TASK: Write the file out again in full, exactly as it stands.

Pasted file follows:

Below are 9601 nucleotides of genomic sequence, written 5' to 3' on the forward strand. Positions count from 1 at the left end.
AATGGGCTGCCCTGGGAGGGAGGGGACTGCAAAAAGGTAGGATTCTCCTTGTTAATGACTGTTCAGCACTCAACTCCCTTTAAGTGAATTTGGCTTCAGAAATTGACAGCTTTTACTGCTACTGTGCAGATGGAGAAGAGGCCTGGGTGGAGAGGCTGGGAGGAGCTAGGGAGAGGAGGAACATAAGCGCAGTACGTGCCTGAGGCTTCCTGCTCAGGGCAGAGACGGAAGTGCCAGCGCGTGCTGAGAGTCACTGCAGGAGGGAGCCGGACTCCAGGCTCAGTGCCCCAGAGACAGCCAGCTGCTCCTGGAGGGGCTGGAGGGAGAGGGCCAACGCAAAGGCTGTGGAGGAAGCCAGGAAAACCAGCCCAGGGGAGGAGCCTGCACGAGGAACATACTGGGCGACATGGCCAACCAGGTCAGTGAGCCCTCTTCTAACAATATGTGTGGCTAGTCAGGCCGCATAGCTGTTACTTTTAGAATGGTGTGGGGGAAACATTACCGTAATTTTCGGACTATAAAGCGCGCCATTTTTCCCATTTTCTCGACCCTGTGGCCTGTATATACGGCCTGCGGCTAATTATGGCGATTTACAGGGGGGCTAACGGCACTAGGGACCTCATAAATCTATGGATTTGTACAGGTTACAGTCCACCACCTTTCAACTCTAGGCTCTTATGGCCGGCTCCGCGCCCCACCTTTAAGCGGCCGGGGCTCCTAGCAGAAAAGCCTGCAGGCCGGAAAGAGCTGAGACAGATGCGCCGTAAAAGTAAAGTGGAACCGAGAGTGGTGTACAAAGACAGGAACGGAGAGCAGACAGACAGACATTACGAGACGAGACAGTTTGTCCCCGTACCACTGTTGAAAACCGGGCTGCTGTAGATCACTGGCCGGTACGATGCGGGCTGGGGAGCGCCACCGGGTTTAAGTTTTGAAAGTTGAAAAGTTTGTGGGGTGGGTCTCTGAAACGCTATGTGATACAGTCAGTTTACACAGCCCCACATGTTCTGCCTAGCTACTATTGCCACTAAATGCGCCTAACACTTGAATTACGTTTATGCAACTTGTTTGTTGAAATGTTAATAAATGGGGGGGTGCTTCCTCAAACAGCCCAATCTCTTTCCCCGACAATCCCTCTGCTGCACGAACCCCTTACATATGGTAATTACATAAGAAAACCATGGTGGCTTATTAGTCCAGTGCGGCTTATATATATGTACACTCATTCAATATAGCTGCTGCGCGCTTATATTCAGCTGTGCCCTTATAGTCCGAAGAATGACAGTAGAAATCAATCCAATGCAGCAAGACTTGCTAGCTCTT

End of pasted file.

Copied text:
Below are 9601 nucleotides of genomic sequence, written 5' to 3' on the forward strand. Positions count from 1 at the left end.
AATGGGCTGCCCTGGGAGGGAGGGGACTGCAAAAAGGTAGGATTCTCCTTGTTAATGACTGTTCAGCACTCAACTCCCTTTAAGTGAATTTGGCTTCAGAAATTGACAGCTTTTACTGCTACTGTGCAGATGGAGAAGAGGCCTGGGTGGAGAGGCTGGGAGGAGCTAGGGAGAGGAGGAACATAAGCGCAGTACGTGCCTGAGGCTTCCTGCTCAGGGCAGAGACGGAAGTGCCAGCGCGTGCTGAGAGTCACTGCAGGAGGGAGCCGGACTCCAGGCTCAGTGCCCCAGAGACAGCCAGCTGCTCCTGGAGGGGCTGGAGGGAGAGGGCCAACGCAAAGGCTGTGGAGGAAGCCAGGAAAACCAGCCCAGGGGAGGAGCCTGCACGAGGAACATACTGGGCGACATGGCCAACCAGGTCAGTGAGCCCTCTTCTAACAATATGTGTGGCTAGTCAGGCCGCATAGCTGTTACTTTTAGAATGGTGTGGGGGAAACATTACCGTAATTTTCGGACTATAAAGCGCGCCATTTTTCCCATTTTCTCGACCCTGTGGCCTGTATATACGGCCTGCGGCTAATTATGGCGATTTACAGGGGGGCTAACGGCACTAGGGACCTCATAAATCTATGGATTTGTACAGGTTACAGTCCACCACCTTTCAACTCTAGGCTCTTATGGCCGGCTCCGCGCCCCACCTTTAAGCGGCCGGGGCTCCTAGCAGAAAAGCCTGCAGGCCGGAAAGAGCTGAGACAGATGCGCCGTAAAAGTAAAGTGGAACCGAGAGTGGTGTACAAAGACAGGAACGGAGAGCAGACAGACAGACATTACGAGACGAGACAGTTTGTCCCCGTACCACTGTTGAAAACCGGGCTGCTGTAGATCACTGGCCGGTACGATGCGGGCTGGGGAGCGCCACCGGGTTTAAGTTTTGAAAGTTGAAAAGTTTGTGGGGTGGGTCTCTGAAACGCTATGTGATACAGTCAGTTTACACAGCCCCACATGTTCTGCCTAGCTACTATTGCCACTAAATGCGCCTAACACTTGAATTACGTTTATGCAACTTGTTTGTTGAAATGTTAATAAATGGGGGGGTGCTTCCTCAAACAGCCCAATCTCTTTCCCCGACAATCCCTCTGCTGCACGAACCCCTTACATATGGTAATTACATAAGAAAACCATGGTGGCTTATTAGTCCAGTGCGGCTTATATATATGTACACTCATTCAATATAGCTGCTGCGCGCTTATATTCAGCTGTGCCCTTATAGTCCGAAGAATGACAGTAGAAATCAATCCAATGCAGCAAGACTTGCTAGCTCTT